• Construction of improved artificial highlands to offer temporary relief to animals: The government of Assam and the Forest department have constructed Artificial Elevated Highlands to supplement the 20km natural highlands in offering refuge to the animals trying to escape from the flood waters during the annual floods [6]. Artificial highlands are elevated lands structures constructed that mimic the natural highlands to offer a refuge to animals who are tired from swimming. Although this intervention has raised concerns among many conservationists about the ecological effects of such structures, they have been observed to have highly benefited the escaping animals. However, more research needs to be done regarding their long-term effects.
  • Including wild animal protection during disasters into national and state policies: India is one of the first countries to integrate animals into its national disaster management plans, working closely with animal protection organizations. Such plans are central to protecting animals on a large scale.
  • The National Policy on Disaster Management of India has a section dedicated to animal care in Chapter 7-Response: “Animals both domestic and wild are exposed to the effects of natural and man-made disasters. It is necessary to devise appropriate measures to protect animals and find means to shelter and feed them during disasters and their aftermath, through a community effort, to the extent possible”. This needs to be combined with strict enforcement on the local and national levels. Animals are included in India’s national disaster management plan, however not all state, district, and village level plans include animal protection provisions. Also, there needs to be community level planning along with villagers and different stakeholders to ensure that there is preparedness and knowledge shared regarding handling of wild animals and ensuring safe passage to the animals during their migration away from the flood water.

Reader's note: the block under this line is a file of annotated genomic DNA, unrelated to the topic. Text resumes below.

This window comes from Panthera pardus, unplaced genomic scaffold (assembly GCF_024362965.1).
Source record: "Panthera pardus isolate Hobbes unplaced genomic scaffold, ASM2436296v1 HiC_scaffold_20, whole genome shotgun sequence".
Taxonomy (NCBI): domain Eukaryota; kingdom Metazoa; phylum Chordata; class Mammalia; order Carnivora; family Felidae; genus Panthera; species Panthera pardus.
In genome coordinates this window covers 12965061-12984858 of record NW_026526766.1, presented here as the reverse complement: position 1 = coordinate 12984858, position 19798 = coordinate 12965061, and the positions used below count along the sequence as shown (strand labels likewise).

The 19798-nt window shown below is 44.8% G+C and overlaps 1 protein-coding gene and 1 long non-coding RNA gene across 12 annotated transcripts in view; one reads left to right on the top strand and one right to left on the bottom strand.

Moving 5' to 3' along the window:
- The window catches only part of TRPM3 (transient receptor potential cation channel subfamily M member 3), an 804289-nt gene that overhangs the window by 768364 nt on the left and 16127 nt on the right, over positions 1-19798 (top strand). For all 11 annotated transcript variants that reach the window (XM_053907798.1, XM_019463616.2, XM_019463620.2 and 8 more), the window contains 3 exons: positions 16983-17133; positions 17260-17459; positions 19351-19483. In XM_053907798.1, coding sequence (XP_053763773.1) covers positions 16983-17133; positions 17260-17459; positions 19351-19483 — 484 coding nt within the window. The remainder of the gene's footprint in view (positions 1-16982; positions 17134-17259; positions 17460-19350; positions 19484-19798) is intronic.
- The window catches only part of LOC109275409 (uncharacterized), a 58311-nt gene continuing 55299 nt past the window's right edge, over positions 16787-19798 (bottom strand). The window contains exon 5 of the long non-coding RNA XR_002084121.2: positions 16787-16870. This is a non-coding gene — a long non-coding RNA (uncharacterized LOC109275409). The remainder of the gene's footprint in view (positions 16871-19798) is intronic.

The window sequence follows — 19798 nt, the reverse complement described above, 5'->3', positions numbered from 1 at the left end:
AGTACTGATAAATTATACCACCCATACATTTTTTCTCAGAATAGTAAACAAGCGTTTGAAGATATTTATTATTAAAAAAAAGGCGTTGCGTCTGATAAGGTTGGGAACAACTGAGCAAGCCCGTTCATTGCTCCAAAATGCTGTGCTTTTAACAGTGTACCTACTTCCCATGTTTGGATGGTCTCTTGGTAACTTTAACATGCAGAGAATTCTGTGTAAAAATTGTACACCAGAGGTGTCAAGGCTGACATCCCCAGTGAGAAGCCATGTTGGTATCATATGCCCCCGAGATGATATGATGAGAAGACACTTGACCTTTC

• Clearing and protecting the wildlife corridors from commercial activity: The growth of commercial establishments and illegal mining and quarrying along the corridors has seriously disturbed the ability of animals to escape from floods. These corridors are vital pathways that help animals escape the flooded park region into the surrounding hills. While there have been recent orders passed by the Courts to clear these establishments, this has caused a conflict between the residents of these areas and the authorities. It is imperative to find effective ways to relocate these residents to secure a safer pathway for the animals.